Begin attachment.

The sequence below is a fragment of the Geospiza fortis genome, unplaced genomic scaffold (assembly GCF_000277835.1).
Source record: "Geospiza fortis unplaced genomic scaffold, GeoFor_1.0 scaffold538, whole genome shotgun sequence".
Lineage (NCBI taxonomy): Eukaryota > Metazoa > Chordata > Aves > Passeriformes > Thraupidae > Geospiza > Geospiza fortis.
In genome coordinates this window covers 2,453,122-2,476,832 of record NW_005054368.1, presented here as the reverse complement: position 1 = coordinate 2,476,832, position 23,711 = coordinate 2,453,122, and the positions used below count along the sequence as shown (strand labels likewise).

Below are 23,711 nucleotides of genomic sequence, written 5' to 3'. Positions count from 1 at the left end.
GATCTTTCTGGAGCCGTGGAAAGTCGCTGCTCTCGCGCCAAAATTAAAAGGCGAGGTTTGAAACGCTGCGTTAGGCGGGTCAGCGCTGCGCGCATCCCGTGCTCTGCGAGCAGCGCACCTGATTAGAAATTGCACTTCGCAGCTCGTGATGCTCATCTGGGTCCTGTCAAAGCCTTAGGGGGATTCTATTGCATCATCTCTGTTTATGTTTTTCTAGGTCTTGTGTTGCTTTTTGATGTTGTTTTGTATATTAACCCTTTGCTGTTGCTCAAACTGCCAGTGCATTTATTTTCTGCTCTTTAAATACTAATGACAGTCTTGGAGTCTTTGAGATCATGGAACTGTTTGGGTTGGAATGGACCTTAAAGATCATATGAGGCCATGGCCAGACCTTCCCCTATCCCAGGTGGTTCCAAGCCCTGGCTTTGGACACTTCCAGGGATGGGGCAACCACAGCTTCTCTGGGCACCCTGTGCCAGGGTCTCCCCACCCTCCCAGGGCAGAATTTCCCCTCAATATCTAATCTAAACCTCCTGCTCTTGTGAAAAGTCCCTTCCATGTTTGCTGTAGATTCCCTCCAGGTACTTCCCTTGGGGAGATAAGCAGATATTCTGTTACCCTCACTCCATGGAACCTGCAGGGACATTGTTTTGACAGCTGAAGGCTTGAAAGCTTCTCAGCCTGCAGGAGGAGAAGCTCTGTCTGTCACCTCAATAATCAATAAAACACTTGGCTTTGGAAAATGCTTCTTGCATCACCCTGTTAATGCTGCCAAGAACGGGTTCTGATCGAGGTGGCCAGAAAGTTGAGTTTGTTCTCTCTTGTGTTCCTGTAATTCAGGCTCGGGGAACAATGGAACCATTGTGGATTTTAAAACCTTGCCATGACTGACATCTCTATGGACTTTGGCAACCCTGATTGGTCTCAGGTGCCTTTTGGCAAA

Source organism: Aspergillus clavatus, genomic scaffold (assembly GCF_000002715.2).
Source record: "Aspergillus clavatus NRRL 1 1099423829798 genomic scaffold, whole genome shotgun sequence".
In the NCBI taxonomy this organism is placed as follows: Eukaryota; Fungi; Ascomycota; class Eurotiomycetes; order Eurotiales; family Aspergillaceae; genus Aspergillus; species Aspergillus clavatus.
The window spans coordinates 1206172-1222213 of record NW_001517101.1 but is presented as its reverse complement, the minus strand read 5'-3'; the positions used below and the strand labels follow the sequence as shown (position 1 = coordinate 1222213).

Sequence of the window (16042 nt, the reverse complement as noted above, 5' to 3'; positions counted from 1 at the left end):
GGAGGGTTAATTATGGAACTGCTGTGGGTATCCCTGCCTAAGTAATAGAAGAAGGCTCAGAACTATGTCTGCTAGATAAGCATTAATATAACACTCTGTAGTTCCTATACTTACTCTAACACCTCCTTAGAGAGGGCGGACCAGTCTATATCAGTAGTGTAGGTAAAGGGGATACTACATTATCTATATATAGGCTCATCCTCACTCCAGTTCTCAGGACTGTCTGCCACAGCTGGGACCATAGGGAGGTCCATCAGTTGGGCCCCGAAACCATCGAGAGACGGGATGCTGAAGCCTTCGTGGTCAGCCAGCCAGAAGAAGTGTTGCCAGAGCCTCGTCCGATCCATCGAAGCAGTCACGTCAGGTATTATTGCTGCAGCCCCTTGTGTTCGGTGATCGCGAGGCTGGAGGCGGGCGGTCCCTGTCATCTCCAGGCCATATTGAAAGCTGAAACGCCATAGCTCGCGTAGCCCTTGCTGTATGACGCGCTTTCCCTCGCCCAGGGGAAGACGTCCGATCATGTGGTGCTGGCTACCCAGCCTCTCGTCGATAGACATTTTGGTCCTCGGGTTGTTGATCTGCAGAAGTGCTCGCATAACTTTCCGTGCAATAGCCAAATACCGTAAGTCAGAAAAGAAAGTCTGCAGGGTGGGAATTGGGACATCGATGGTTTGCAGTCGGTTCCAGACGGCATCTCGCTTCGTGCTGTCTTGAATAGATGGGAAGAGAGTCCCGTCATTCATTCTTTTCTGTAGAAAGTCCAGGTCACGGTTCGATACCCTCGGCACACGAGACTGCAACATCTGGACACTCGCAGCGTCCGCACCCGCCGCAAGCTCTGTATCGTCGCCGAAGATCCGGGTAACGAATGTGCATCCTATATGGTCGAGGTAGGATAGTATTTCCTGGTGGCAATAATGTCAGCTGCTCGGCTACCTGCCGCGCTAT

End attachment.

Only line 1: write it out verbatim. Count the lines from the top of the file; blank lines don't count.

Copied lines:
The sequence below is a fragment of the Geospiza fortis genome, unplaced genomic scaffold (assembly GCF_000277835.1).